Theme, Variation, and the stuff of a teenage girl’s dream

The other day my daughter was assigned a piano song. And instantly it took me back.

When I listen to the Pachelbel Canon, it takes me to a very specific moment in time. I was 14, and my father was driving me from Salt Lake to Wenatchee Washington to see my mother for the summer. I loved the piece (as I believe all teenage girls do). You see, it’s mournful, romantic, and hopeful all at the same time. It says, there is a place far away where things will be wonderful. You can’t see it, but it’s there. Anyway, I couldn’t get enough of the song. So, I took it on cassette, with me, for the long road to my mama’s house. These were the days when seatbelts and even riding inside the car were optional. You always drove straight through, because who needs a hotel when you can just lay down in the car? And you would never have imagined a movie screen on the road.

We were driving through the Blue mountains of Eastern Oregon. My dad had this little Datsun pickup truck. It only had a small bench inside the cab, so I wanted to lay in the back. Wrapped up in blankets with my little walkman, looking up at the multitude of stars in the dark night sky I played this piece over and over. It’s so completely repetitive, you would think I would have gotten tired of it, but I didn’t. Why is the song so special? It starts with the simple plucking of the violin string and a cello underneath. The other strings join in, and the piece swells. Pachelbel takes his simple theme and runs with it. Another master… Ravel. The melody and tempo stay the same throughout his Bolero, but the instruments come in one by one…each bringing to the piece their own unique personality. The beginning and end of the piece are the same, except they aren’t.  These men were genius at creating mood with one simple theme, changing it a bit, and boom….you find yourself knocked on your back.

So I wondered…how does tango use this tool? Tango certainly is repetitive by nature, so I knew the song was out there, the song that knocks me over in it’s repetition, but I couldn’t think of anything in my midnight haze. So I did what I think anyone would do. I emailed someone more knowledgeable than me. Luckily Shorey Myers seems to be a night owl as well and five minutes later there was a song in my inbox. She pointed me to the song that was  right in front of my nose. How could I have missed it?!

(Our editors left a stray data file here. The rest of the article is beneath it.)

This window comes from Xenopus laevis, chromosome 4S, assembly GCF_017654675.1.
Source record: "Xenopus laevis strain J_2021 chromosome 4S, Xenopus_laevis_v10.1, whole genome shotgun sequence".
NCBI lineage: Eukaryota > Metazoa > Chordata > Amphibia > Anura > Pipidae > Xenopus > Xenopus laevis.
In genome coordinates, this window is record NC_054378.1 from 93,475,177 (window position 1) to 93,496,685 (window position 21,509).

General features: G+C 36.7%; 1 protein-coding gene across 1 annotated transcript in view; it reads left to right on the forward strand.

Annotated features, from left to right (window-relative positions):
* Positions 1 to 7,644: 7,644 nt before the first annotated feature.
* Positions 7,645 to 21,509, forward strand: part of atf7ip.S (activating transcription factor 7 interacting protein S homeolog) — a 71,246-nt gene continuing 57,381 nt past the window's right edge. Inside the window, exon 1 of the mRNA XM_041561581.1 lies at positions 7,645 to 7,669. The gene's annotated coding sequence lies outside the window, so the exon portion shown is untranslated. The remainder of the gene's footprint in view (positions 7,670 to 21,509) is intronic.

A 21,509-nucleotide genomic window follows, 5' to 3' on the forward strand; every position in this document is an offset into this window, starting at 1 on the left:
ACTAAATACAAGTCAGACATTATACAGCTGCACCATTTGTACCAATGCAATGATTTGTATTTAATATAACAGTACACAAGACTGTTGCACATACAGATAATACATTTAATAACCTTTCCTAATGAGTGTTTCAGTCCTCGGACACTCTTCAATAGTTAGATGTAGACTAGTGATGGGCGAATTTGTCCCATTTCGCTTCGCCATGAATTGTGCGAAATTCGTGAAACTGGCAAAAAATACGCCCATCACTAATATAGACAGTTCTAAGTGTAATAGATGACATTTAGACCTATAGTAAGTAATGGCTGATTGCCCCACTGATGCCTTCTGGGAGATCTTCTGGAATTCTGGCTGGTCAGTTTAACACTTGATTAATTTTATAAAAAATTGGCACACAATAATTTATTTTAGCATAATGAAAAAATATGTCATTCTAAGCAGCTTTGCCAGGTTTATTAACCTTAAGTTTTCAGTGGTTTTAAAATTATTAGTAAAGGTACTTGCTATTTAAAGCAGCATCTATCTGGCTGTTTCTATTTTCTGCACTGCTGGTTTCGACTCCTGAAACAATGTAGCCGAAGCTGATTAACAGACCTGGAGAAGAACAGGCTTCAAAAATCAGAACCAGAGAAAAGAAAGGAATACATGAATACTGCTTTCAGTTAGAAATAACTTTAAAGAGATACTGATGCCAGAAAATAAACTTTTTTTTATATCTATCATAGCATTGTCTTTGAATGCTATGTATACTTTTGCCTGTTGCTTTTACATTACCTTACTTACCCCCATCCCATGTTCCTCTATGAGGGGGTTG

La Cumparsita!! Of course! Every time I hear it, there is a moment where I think…’s time! Time: time for what? In that moment I know I have to dance. The music is so stern, so exciting, and so final. It always makes my heart beat just a little bit faster. I can honestly say, I feel a little cheated if I don’t get it at the end of a Milonga. There are so many  versions of the song, but they all have the same effect. The same strong theme carries throughout the song. And it says…


6 thoughts on “Theme, Variation, and the stuff of a teenage girl’s dream

  1. Storyteller extraordinaire! ♥♥♥♥

  2. John says:

    Wow..I remember that trip. You’d never get away with letting a child sleep in the back of a pickup truck these days without getting arrested for child endangerment (and rightly so). I also recall strapping Rachel in the Datsun with a bathrobe sash in lieu of a seat belt. You mention Bolero…the snare drum repeats the same phrase 168 times and the theme repeats 17 times. You either love it or hate the piece.

    A wonderful story. Love, Dad

  3. Dm says:

    Bolero mania, right, I remember it – no longer with a sense of embarrassment. Back in the days Gramps tried hard to introduce me to classic music. On weekends we’d meet in subway and walk together to the Philharmonia along the grand leafy boulevards where men played chess and smoked and where newspapers were on display in glass cases. Our seats were on a balcony overlooking the orchestra, and knew the instruments by their sight and could spell their strange names without a mistake – and yet my ear won’t grasp them. One day I confided to him that one piece of music has finally penetrated my heart, and it was Ravel. Poor old guy must have been heartbroken by the news, and he didn’t renew our Philharmonic Youth pass ever since.

  4. Meghan says:

    Wow……… That is such an amazing story! I love you mom.

Leave a Reply to tangostromness Cancel reply

Fill in your details below or click an icon to log in: Logo

You are commenting using your account. Log Out /  Change )

Google photo

You are commenting using your Google account. Log Out /  Change )

Twitter picture

You are commenting using your Twitter account. Log Out /  Change )

Facebook photo

You are commenting using your Facebook account. Log Out /  Change )

Connecting to %s